Wales rode their luck to secure Wayne Pivac an unlikely Six Nations Triple Crown. They now have a shot at the Grand Slam in this year’s competition.
This depends on whether they can beat Italy and France. The French side’s participation in the tournament is in doubt due to the abundance of positive Covid-19 cases within their squad. Their game with Scotland was already postponed.
Six Nations Refereeing Controversy favours Wales
The game will be remembered for two controversial refereeing decisions by Pascal Gauzere which left rugby neutrals scratching their heads and England fans fuming.
Both decisions resulted in Welsh tries. Gauzere penalised the English captain Owen Farrell for not rolling away in the tackle. He then advised him that because of the number of penalties that had preceded it, Farrell would need to go and have a word with the rest of his team.
This Farrell did but in the meantime, a quick-thinking Dan Biggar asked the referee if he could take the penalty. Guazere said yes and blew his whistle. Wales’ number ten was extremely accurate with the kick giving Wales wing Josh Adams an opportunity to catch and touch down for the opening try.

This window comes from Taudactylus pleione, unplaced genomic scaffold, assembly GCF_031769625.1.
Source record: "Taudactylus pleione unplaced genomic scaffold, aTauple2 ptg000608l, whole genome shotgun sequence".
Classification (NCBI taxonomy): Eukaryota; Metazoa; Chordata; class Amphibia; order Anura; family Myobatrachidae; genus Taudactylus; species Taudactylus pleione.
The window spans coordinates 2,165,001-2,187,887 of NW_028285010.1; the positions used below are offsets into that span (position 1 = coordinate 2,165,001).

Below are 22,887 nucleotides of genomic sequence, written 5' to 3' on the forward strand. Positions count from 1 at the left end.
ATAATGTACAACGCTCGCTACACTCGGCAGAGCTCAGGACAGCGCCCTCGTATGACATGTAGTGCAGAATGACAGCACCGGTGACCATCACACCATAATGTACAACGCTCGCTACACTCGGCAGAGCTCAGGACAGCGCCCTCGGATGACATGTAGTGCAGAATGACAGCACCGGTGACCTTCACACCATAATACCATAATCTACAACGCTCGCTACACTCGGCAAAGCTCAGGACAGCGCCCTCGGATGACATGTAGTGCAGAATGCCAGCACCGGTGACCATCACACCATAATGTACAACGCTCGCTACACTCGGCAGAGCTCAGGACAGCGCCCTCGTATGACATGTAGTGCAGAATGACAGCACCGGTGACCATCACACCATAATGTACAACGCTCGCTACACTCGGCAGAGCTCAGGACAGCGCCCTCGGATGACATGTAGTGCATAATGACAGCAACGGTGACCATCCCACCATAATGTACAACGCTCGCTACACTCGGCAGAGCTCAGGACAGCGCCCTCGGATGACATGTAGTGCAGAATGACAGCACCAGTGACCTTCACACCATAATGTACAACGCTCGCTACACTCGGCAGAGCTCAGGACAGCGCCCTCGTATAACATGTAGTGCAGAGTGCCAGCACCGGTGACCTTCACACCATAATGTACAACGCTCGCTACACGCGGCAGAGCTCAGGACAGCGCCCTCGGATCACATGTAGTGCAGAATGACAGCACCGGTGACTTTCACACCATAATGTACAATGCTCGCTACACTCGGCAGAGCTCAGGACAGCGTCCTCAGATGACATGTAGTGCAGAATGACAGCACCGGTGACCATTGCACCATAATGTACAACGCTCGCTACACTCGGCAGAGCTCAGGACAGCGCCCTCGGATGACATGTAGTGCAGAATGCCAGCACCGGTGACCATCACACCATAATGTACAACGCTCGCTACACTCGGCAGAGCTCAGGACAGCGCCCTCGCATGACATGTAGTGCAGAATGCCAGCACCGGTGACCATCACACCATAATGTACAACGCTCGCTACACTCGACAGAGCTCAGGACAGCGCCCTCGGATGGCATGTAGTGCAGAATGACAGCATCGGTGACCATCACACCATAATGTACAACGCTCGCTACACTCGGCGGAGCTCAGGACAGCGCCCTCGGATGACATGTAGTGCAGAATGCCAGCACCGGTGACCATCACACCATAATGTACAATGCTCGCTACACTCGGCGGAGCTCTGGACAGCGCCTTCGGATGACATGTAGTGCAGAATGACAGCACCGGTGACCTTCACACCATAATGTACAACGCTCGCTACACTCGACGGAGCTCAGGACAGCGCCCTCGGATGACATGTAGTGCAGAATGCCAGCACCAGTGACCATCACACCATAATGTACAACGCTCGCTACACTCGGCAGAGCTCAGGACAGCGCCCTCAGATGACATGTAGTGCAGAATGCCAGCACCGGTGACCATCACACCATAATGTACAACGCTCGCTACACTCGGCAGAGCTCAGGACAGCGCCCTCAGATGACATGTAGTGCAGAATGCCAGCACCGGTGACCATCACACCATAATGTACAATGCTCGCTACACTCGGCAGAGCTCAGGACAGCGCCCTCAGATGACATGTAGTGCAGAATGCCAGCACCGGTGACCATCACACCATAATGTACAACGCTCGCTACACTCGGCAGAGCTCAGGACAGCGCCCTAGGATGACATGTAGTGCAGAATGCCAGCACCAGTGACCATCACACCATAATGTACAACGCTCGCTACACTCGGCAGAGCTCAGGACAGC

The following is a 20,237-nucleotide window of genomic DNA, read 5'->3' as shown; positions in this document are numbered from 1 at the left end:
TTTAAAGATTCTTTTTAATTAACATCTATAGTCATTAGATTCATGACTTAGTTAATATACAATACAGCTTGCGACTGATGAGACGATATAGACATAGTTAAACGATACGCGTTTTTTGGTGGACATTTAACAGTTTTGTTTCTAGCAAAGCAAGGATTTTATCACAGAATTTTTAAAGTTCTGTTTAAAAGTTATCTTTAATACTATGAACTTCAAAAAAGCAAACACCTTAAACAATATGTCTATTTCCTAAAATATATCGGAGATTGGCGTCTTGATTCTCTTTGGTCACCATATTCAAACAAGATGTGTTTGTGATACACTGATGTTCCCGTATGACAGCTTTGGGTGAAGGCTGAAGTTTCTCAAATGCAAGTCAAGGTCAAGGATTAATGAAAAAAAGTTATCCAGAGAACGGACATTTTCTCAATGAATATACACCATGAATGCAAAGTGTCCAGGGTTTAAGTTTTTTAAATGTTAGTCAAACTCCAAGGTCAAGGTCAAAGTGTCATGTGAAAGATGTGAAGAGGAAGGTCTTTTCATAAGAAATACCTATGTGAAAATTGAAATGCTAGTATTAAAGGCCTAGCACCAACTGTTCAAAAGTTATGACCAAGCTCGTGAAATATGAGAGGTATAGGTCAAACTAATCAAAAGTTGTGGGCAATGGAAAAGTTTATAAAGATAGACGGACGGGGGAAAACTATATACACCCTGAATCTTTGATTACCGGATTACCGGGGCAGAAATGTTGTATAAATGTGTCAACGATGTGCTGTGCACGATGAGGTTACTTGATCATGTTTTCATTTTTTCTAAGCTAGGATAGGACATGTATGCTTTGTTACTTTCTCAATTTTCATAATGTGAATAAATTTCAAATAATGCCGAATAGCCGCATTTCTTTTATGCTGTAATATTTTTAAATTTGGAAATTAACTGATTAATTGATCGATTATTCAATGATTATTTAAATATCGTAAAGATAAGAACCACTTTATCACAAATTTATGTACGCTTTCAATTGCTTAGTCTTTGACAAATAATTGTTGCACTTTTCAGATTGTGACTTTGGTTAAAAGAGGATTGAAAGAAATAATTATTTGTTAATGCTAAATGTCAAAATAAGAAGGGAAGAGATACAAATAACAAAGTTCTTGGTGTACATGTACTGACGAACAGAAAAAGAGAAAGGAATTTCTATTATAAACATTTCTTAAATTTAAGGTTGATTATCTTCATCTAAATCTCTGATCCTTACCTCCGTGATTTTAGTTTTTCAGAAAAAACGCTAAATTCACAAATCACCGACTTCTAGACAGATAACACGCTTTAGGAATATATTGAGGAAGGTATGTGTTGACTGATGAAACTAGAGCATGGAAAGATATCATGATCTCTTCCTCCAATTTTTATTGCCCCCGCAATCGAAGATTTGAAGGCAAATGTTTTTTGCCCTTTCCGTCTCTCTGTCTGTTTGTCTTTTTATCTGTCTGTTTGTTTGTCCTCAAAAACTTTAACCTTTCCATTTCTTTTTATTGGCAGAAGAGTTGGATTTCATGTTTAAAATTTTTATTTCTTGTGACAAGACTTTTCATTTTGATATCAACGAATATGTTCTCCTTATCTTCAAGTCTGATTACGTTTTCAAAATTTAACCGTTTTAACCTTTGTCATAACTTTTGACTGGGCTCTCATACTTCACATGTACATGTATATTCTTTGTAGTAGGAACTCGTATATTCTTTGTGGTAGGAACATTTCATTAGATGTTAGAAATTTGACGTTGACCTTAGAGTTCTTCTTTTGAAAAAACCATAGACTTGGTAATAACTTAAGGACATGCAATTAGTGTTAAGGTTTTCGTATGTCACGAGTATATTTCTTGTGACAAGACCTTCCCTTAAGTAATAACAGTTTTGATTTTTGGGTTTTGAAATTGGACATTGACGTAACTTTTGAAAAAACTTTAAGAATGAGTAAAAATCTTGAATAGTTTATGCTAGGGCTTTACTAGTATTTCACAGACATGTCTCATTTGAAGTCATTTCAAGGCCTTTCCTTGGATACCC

Farrell remonstrated that England hadn’t had sufficient time to reset and that both teams waterboys were still on the pitch but to no avail. Try given.
The second controversial decision leading to a try was equally bizarre. Louis Rees-Zammit of Wales sped onto a kick through by his wing counterpart, Adams. Initially most thought Rees-Zammit had knocked on in trying to gather the kick. Liam Williams played on, gathered up the loose ball and slid over.
The award of the try went to the TMO. Footage of Rees-Zammit not being able to collect the ball which then hit his leg before hitting an English defender’s leg and then hitting the ground.
Technically there may have been an argument for awarding the try. Most however would describe what transpired as a knock-on. Regardless, the TMO stayed with the original on-field award of the try.
The final scoreline somewhat flattered Wales resulting in them picking up the Six Nations Triple Crown. Scores were tied going into the final fifteen minutes following tries from Kieran Hardy and Ben Youngs. England had looked the more cohesive and dangerous unit with ball in hand.
However, their penalty count continued to rack up. Callum Sheedy stayed calm and resolute, punishing their misdemeanours from the tee. Cory Hill added some gloss on the final score for Wales by going over for a late try.
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